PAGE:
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Old 06-30-2009, 07:47 PM   #1
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Gear Vendors...

I thought I had a great idea, until I talked to Gear Vendors. I kind of like what their product would do for RVs and towing, so I called to see if they made a unit for Allison 545s, or 643s for that matter...nope. They said they've looked into it, but they aren't interested in doing anything with those trannys. They have kits or units for the Allisons that go behind the Duramaxes, though.

So my next question is that if Gear Vendors doesn't make an auxillary transmission for Allison, does anyone? I think this type of setup would be a great (albeit expensive) solution to the non-lockup of the 545; you'd have a 3rd over before you'd use the factory overdrive...great for towing, headwinds, and hills. I don't suppose there'd be a way to adapt an aux tranny off a big rig? Are there other (perhaps "better") transmissions to swap into our buses versus the AT545? Perhaps something that Gear Vendors might support? The buses I'm 99.9% certain I'm going to end up with have the 6.6L Brazilian diesel in them...actually, I'll be getting one running bus, then the body of the other one plus the contents of a wrecked camper (eventually)...but I digress. Any thoughts????

Thanks,
Ben.
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Old 06-30-2009, 08:10 PM   #2
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Re: Gear Vendors...

I would love to hear an answer to this question! My bus, with the allison 545 needs some added top end speed, and I just can't seem to find a reasonable solution. I don't want to lose the low end of course, because I definitely want to be able to pull the maximum weight. If I could get my hands on a "brownie" intermediate overdrive transmission, that would be awesome, but they definitely don't seem all that common.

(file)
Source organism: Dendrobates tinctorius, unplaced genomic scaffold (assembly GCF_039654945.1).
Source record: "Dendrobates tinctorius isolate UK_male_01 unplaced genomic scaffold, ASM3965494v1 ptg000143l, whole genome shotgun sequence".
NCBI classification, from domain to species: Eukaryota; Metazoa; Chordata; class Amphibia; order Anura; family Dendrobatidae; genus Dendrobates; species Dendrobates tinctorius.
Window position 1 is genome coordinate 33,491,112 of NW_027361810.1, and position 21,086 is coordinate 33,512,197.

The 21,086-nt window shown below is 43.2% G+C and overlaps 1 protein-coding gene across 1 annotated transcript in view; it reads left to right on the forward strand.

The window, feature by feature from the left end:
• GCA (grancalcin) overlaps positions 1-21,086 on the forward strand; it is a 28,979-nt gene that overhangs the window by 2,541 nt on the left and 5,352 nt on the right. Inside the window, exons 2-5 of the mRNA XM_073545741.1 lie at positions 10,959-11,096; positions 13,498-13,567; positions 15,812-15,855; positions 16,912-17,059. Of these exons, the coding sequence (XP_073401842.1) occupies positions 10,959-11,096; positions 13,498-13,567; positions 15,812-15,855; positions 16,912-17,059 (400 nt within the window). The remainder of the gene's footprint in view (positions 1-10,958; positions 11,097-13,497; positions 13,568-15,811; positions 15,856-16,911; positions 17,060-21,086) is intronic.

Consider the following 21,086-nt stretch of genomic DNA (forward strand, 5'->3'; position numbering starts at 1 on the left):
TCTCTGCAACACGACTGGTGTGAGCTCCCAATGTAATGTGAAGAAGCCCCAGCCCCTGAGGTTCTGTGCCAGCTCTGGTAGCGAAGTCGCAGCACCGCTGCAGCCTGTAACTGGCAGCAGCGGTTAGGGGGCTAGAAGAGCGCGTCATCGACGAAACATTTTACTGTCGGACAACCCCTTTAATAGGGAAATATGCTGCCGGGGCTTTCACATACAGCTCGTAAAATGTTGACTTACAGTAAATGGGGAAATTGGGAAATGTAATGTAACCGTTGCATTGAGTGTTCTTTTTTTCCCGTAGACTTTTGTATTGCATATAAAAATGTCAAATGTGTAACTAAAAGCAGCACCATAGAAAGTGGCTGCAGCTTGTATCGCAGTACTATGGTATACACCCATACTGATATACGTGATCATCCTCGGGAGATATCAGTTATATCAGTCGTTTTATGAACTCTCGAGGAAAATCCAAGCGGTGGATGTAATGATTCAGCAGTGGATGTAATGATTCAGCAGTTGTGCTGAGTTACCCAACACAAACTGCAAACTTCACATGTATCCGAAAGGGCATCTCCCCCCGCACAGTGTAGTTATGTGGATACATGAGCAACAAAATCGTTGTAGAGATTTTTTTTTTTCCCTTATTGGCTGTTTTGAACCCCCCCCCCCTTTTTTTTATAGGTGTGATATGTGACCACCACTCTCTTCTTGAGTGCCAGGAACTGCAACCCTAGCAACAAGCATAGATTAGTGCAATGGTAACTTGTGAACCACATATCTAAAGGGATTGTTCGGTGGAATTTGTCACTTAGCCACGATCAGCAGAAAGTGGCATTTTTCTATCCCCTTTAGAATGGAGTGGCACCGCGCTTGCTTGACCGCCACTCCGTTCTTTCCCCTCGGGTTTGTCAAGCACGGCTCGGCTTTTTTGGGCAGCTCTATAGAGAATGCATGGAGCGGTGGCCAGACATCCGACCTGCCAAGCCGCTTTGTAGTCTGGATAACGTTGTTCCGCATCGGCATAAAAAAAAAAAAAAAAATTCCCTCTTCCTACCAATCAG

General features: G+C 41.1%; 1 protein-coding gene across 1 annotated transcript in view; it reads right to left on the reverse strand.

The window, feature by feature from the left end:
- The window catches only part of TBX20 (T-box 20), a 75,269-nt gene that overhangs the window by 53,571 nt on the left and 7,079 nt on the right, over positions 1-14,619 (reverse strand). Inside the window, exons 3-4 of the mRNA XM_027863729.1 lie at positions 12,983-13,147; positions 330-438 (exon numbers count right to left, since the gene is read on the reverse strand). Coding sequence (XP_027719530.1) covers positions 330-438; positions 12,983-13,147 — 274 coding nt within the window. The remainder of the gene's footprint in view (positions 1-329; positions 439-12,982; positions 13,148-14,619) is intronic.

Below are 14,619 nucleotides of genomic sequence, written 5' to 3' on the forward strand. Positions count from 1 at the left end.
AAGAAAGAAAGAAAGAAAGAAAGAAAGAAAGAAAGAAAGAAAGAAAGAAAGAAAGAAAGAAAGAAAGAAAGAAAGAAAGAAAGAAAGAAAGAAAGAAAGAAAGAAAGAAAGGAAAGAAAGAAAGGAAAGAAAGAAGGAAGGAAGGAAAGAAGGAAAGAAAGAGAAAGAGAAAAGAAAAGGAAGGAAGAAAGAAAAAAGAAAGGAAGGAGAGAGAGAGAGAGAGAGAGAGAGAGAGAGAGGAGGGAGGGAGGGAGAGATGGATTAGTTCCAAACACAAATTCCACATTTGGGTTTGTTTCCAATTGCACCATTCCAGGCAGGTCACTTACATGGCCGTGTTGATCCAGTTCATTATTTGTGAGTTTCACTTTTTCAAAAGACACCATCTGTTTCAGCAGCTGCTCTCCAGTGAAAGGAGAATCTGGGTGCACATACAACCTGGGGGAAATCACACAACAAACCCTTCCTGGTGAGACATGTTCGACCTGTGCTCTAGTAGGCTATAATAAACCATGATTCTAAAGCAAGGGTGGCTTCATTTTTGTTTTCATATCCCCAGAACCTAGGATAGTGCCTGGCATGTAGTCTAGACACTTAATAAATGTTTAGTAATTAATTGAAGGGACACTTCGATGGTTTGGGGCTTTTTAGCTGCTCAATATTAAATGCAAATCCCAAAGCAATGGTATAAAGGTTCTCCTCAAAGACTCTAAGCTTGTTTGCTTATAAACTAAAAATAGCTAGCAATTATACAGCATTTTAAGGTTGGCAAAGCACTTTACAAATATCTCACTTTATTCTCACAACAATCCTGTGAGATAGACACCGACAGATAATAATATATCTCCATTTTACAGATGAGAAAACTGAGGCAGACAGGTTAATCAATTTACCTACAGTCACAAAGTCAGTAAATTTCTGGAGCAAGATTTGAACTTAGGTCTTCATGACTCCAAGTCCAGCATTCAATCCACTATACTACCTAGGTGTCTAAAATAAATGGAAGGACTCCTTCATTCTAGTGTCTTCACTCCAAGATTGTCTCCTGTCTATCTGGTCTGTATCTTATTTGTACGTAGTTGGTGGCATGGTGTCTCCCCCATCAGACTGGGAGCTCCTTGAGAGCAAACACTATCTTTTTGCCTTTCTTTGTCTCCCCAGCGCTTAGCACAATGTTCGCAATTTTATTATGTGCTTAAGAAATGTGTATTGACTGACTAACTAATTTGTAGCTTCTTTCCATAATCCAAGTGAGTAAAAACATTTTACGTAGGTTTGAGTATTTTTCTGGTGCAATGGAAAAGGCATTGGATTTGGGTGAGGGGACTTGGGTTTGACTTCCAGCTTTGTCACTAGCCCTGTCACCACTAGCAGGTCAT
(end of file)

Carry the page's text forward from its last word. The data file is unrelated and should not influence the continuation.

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Old 06-30-2009, 10:17 PM   #3
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Re: Gear Vendors...

I think you could do it with a "divorced" aux. tranny, but the cost would be pretty high with driveshaft mods. You'd still be contending with the inefficiencies of the transmission too. You certainly would get more speed and efficiency, but it would be a diminishing returns sort of a thing. There is obviously a lot of room for improvement, but for every 15% more gearing you gain you also might see an additional 5% of slippage in the converter. That's all fine and well because you're still gaining. I would just worry about the heat. The lion's share of heat from an automatic transmission is caused by the shearing of the fluid in the torque converter. As long as you could be conservative I think you'd be fine. Still, only a 15% overdrive (.85:1 ratio) would turn my 4.56's into 3.88's and I'm not sure I could pull those reliably. I still think swapping entire rear ends for a better ratio (offering your current one as a trade, of course) is probably the most cost effective route.